Induction of mitochondrial fusion by cysteine-alkylators ethacrynic acid andN-ethylmaleimide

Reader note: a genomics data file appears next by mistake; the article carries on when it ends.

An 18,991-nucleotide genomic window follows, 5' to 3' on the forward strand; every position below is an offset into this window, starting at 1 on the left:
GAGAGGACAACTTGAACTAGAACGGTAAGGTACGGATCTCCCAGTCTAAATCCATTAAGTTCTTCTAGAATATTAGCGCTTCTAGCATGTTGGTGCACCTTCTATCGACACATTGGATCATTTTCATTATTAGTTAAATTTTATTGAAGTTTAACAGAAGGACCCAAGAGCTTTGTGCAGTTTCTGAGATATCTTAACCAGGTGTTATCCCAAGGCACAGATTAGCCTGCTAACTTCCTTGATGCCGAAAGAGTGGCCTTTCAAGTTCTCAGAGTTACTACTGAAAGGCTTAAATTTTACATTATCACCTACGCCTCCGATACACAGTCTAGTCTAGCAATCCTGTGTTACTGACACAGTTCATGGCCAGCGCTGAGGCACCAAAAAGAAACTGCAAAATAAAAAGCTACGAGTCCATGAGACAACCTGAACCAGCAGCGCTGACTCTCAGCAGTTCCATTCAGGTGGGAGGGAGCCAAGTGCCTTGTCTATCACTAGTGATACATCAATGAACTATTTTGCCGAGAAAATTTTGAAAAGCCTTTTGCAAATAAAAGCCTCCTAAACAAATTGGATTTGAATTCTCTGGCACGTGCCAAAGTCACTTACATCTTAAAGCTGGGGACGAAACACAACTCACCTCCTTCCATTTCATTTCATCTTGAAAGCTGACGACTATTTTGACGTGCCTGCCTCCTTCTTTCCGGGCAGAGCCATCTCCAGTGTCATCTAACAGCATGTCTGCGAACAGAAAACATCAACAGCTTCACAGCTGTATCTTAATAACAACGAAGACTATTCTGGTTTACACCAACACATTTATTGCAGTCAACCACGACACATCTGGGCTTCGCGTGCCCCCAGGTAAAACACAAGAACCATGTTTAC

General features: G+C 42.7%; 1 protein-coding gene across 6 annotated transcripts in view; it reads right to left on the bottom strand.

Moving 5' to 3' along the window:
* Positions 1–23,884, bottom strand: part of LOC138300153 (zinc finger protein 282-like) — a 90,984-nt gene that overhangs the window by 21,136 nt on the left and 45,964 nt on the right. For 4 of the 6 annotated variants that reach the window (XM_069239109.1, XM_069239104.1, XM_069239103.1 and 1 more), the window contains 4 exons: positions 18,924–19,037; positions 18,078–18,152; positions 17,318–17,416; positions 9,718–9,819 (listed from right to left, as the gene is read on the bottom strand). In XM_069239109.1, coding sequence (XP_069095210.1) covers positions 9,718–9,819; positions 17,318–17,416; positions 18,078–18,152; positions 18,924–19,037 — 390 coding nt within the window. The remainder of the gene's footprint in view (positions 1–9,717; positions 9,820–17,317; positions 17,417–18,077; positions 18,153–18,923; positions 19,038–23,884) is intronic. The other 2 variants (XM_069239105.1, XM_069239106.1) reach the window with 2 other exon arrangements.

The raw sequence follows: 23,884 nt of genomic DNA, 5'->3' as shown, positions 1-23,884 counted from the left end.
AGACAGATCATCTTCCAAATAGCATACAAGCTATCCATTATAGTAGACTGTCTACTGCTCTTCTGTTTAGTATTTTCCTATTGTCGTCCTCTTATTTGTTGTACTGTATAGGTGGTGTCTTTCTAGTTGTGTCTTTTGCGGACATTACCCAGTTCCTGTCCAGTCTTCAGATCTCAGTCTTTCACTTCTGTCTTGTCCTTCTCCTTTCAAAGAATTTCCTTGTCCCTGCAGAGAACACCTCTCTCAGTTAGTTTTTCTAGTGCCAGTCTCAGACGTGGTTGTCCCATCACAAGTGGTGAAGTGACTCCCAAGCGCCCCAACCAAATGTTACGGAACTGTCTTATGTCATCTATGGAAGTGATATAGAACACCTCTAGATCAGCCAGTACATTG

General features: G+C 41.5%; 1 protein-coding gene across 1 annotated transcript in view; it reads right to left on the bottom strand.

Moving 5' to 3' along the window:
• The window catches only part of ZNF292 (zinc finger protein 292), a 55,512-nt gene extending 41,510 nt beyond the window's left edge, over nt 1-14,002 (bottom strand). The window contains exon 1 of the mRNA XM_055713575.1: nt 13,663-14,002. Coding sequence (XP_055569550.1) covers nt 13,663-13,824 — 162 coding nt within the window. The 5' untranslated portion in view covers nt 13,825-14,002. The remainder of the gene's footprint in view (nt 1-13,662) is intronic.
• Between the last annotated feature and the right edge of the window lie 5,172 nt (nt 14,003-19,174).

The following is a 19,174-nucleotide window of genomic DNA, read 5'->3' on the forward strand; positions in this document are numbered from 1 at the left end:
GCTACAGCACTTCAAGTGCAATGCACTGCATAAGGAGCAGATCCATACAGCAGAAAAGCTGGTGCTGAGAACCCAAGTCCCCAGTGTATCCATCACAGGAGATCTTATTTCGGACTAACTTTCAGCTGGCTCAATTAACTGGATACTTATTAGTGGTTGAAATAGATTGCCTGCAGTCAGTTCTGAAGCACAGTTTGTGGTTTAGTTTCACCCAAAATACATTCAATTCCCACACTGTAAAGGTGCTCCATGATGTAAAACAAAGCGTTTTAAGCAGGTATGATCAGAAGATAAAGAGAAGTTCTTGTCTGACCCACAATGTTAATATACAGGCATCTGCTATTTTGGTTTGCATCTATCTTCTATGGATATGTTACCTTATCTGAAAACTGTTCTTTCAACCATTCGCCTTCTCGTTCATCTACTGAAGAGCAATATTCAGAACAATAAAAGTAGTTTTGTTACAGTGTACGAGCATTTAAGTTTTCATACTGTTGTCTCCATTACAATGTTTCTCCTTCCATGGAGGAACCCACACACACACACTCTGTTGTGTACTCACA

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Mitochondrial fusion and fission are important aspects of eukaryotic cell function that permit the adoption of varied mitochondrial morphologies depending upon cellular physiology. We previously observed that ethacrynic acid (EA) induced mitochondrial fusion in cultured BSC-1 and CHO/wt cells. However, the mechanism responsible for it was not clear since EA has a number of known cellular effects including glutathione (GSH) depletion and alkylation of cysteine residues. To gain insight, we have tested the effects of a variety of compounds on EA induced cellular toxicity and mitochondrial fusion. N-acetyl cysteine (NAC), a GSH precursor, was found to abrogate both the toxic and fusion-inductive effects, whereas diethylmaleate (dEM), a GSH depletor, potentiated both these effects in a dose-dependent manner. However, treatment with dEM alone, which depleted GSH to the same degree as EA, did not induce mitochondrial fusion. These results indicate that although detoxification of EA via formation of GSH conjugates is dependant upon GSH levels, the depletion of GSH by EA is not responsible for its effect on mitochondrial fusion. Dihydro-EA (DH-EA), a saturated EA analogue, lacked EA's toxicity and effect on fusion, indicating that the alpha,beta-unsaturated ketone is central to its observed effects. N-ethylmaleimide (NEM), another well-known cysteine-alkylator, also induced mitochondrial fusion at near toxic concentrations. These data suggests that cysteine-alkylation is the causative factor for fusion and toxicity. In live BSC-1 cells, EA induced fusion of mitochondria occurred very rapidly (<20 min), which suggests that it is inducing fusion by modifying certain critical cysteine residue(s) in proteins involved in the process.
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